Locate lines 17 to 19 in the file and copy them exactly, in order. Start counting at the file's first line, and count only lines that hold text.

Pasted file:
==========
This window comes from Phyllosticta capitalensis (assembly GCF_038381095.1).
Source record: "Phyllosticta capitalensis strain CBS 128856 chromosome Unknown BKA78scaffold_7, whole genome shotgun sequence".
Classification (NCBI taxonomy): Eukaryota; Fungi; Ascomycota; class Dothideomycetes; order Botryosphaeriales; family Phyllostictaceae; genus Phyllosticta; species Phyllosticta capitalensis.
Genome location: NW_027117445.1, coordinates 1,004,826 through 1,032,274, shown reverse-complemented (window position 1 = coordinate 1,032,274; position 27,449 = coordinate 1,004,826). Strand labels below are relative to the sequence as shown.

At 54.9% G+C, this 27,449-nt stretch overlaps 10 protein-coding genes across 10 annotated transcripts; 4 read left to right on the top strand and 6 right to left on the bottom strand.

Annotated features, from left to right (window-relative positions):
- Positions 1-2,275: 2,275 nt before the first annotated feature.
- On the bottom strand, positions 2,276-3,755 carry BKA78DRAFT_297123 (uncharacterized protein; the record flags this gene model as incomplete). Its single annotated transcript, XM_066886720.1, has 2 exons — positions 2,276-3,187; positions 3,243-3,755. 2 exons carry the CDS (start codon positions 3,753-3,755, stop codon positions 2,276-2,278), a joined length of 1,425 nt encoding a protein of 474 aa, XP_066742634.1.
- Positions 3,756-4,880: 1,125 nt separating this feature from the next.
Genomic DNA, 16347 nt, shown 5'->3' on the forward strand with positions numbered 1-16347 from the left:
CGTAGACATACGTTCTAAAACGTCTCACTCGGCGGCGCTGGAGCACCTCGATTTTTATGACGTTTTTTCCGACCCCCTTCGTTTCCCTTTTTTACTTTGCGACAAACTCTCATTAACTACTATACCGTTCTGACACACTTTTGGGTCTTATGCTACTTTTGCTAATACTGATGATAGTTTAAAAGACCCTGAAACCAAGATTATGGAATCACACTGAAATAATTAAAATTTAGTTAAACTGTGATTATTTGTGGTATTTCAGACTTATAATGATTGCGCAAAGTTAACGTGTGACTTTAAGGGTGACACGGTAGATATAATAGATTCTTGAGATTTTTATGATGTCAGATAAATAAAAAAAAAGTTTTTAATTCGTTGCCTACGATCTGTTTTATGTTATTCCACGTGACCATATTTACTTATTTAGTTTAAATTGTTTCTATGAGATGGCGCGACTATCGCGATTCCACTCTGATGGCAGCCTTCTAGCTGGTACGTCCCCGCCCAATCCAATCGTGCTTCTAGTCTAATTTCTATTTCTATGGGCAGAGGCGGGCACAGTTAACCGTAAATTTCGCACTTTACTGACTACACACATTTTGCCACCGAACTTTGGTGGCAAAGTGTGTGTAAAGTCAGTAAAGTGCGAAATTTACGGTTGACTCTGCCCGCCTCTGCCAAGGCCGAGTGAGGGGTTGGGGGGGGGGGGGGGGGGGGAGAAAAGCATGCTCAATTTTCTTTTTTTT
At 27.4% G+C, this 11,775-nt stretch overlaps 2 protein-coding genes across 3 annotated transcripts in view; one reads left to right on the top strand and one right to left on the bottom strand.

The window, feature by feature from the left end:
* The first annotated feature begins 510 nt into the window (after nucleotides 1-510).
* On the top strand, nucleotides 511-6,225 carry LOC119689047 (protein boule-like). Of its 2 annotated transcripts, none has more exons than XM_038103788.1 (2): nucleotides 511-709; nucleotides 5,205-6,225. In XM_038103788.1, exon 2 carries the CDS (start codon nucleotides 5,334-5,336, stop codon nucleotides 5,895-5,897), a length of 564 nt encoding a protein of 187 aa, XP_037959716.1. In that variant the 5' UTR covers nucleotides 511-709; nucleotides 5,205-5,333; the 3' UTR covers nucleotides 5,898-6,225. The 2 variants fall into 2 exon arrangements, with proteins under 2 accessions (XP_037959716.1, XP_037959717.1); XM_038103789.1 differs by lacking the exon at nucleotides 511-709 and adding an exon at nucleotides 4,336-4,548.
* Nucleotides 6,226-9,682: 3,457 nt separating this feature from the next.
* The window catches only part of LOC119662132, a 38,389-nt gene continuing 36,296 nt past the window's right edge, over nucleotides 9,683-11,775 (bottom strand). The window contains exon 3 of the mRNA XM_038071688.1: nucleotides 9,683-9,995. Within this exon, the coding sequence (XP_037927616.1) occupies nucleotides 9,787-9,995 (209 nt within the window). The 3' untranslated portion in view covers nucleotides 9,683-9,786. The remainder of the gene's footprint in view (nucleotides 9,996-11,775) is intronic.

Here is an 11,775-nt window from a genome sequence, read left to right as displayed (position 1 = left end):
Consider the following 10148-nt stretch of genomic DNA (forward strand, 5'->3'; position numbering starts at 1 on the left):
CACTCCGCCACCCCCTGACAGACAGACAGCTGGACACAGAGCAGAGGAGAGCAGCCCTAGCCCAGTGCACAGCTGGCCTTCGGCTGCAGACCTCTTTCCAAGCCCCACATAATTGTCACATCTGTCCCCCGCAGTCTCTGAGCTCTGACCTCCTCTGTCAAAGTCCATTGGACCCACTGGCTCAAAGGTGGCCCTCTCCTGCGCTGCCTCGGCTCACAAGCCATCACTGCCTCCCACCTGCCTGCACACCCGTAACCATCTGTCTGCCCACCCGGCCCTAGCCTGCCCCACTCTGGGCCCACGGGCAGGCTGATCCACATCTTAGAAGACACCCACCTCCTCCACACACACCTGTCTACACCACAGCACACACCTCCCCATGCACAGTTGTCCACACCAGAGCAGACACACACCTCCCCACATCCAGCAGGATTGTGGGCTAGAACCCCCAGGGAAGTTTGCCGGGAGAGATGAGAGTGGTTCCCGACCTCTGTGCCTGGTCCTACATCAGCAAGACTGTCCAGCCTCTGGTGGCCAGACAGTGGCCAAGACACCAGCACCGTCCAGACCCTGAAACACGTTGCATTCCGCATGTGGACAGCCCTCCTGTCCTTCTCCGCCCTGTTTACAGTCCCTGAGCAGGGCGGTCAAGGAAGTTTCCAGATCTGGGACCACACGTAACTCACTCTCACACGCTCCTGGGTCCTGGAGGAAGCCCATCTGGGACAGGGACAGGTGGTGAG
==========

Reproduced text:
* The window catches only part of LOC119662132, a 38,389-nt gene continuing 36,296 nt past the window's right edge, over nucleotides 9,683-11,775 (bottom strand). The window contains exon 3 of the mRNA XM_038071688.1: nucleotides 9,683-9,995. Within this exon, the coding sequence (XP_037927616.1) occupies nucleotides 9,787-9,995 (209 nt within the window). The 3' untranslated portion in view covers nucleotides 9,683-9,786. The remainder of the gene's footprint in view (nucleotides 9,996-11,775) is intronic.

Here is an 11,775-nt window from a genome sequence, read left to right as displayed (position 1 = left end):
Consider the following 10148-nt stretch of genomic DNA (forward strand, 5'->3'; position numbering starts at 1 on the left):